Oslo, Norway: A Travel Feature
|by Cheryl Pendry, PassPorter Message Board Guide (Moderator)|
Last modified 12/14/2006
PassPorter.com > Articles > International Travel > Traveling
Norway is a country that Walt Disney World fans will already be familiar with from visits to Epcot's World Showcase and that's exactly where my fascination with Norway started.
As we walked around the pavilion on our honeymoon, marvelling at the beautiful replica buildings of a fishing village outside and enjoying Maelstrom with its journey into a world of trolls, Vikings, polar bears and oil exploration, I knew this was somewhere we had to visit.
Norway is a huge country, with so much to see. It stretches more than 1,000 miles from the Arctic circle, making it one of the largest countries in Europe. Bordered by the North Sea, the Norwegian Sea and even the Arctic Sea; it's also home to breathtaking fjords, long and narrow ocean inlets that can be just as deep as the mountains surrounding them. They were created in the last Ice Age by glaciers that gouged out steep crevices in the landscape. When the ice finally receded, water burst in and filled the space left behind.
Of the four and a half million Norwegians, around 500,000 live in the capital city of Oslo towards the south end of the country, and that's where we decided to head. Apart from the height of winter, Oslo shares fairly similar temperatures with Britain, hitting highs in the summer that are into the 70's and getting up into the 50's in spring and autumn. Tempting though it was to go in mid-winter and see the Norway at its coldest, we opted for the height of summer and managed to hit a heat wave, which regularly saw temperatures up in the 90's. Wandering around Oslo in shorts was not an experience I ever thought we'd enjoy, but it was a very pleasant surprise!
One of the beauties of visiting Oslo in the summer is the daylight. Because it's so far north, it doesn't start to get dark until around 9pm at night and even in the early hours of the morning, it's never pitch black, which gives you lots of time to be out and about, getting all the photos you could ever want of the city.
There is certainly plenty to see, although much of it is outside the city itself. The two biggest attractions in Oslo are in Bygdoy, which means the inhabited island. It's across the harbour from Oslo and ferries take you there during the summer months, while a bus service runs year round. The place is home to the Vikingskipshuset (Viking Ship Museum), which is where you will be able to see some of the original Viking ships, dating from the ninth century, which have been excavated from farmland. These ships were used to transport the bodies of high-ranking Vikings on their last journey to the kingdom of the dead and it's amazing how much of these boats have been preserved. Considering that they're over 1,000 years old, about 90% of the Oseberg ship is still original wood!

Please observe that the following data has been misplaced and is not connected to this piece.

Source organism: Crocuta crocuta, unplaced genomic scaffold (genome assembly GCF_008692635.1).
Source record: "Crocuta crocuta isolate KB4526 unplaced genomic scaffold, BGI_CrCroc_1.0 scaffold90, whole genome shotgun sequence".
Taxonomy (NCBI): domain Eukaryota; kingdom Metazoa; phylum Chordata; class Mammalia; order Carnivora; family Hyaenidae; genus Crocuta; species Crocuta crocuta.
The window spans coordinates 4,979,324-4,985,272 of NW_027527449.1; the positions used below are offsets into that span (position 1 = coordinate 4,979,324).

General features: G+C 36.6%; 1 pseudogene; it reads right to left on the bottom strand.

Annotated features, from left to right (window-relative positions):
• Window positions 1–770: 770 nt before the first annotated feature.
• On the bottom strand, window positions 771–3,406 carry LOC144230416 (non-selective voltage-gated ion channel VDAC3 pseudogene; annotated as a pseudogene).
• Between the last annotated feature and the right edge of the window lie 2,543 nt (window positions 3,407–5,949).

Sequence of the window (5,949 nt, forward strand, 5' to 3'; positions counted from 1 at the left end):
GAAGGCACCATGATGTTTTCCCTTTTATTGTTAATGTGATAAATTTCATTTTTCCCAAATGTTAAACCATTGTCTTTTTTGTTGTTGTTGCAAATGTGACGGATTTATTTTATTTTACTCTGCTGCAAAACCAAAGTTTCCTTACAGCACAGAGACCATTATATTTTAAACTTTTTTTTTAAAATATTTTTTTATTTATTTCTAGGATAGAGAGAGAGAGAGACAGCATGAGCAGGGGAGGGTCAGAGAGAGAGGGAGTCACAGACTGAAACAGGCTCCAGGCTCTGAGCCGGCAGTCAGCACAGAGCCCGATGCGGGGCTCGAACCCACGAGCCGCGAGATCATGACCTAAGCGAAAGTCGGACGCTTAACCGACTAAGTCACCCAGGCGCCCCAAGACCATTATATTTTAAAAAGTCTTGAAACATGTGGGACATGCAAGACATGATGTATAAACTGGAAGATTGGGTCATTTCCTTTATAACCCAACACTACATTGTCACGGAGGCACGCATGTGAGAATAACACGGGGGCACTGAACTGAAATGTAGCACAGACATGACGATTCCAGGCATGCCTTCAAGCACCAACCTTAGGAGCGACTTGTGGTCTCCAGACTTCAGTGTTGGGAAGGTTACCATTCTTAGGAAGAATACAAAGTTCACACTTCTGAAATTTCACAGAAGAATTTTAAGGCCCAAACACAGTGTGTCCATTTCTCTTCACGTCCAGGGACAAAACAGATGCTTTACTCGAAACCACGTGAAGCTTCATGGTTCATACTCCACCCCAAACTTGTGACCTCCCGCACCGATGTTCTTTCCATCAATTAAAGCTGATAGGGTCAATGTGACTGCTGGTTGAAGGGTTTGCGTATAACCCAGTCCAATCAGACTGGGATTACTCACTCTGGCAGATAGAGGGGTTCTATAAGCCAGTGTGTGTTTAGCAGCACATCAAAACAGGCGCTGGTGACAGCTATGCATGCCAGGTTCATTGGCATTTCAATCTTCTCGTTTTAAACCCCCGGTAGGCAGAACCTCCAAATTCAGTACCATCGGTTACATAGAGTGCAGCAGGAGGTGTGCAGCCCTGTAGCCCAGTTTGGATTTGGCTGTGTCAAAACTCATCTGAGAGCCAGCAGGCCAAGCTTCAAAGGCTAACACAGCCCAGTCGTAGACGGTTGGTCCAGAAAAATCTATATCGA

Nearby is the Norsk Folkesmuseum, Europe's largest open-air museum, which celebrates Norwegian life. As you walk around this massive site, you'll see more than 150 buildings that have been reconstructed from all over Norway, showing you how life used to be in towns, farming and fishing communities. The most striking exhibit here is the Gol Stave Church, originally built in 1200 and is immediately familiar to Disney visitors, as this was the model for the Stave Church in Epcot's World Showcase.
To the north of the city is the striking Vigelandsparken, Oslo's largest park, named after the sculptor Gustav Vigeland and packed with 212 of his sculptures. It's a stunning sight and well worth the tram or train ride out there. Public transport in Oslo is not only reliable; it's also very easy to use. |
In the city itself, star attractions include another part of Norwegian life from Epcot, Akershus castle. OK, so in Oslo, the Disney Princesses don't dine here, but you will be able to explore a castle that has a history of more than 700 years and is still used today for state functions. It also offers some breathtaking views across the harbour.
The City Hall (Radhuset) is also well worth a visit. It's where the Nobel Peace Prize is presented every December and although this was only opened in 1950, it's hard to remember that when you walk around, as it's so richly decorated. It's like stepping into a castle or a Royal residence.
Close by is the beautiful harbor-side development of Aker Brygge. But be warned -- this is Oslo and Norway's downfall. It's an exceptionally expensive country to visit. I had been warned by friends about how pricey food and drink would be and I thought they were joking. Unfortunately for us, they weren't. It's very difficult to eat cheaply here and any visitor needs to budget accordingly.
One other thing that should go into your budget is a cruise into the fjords. We took an evening cruise from Oslo, which included a seafood buffet, and within a few minutes of leaving Oslo harbour, it was as if we had entered another world -- peaceful and beautiful. By the end of the evening I could understand why so many cruise ships offer trips along the Norwegian fjords. It really is one of the world's most amazing sights.
There is so much to see and do in Oslo that it's hard to pack it all in. We had three days here and we came away feeling that wasn't quite enough time. But then again, it's a place that has a history dating back more than 1,000 years to the time of the Vikings, so perhaps it's no surprise that today it's a city packed with opportunities for visitors.
|About the Author: Cheryl and husband Mark live in England and love to travel, particularly to Disney, and they have made numerous visits to destinations across America and Europe. They recently completed their tour of every Disney theme park around the world, which culminated in their visit to Japan, including the Tokyo Disney Resort. Click here to view more of Cheryl's articles!|
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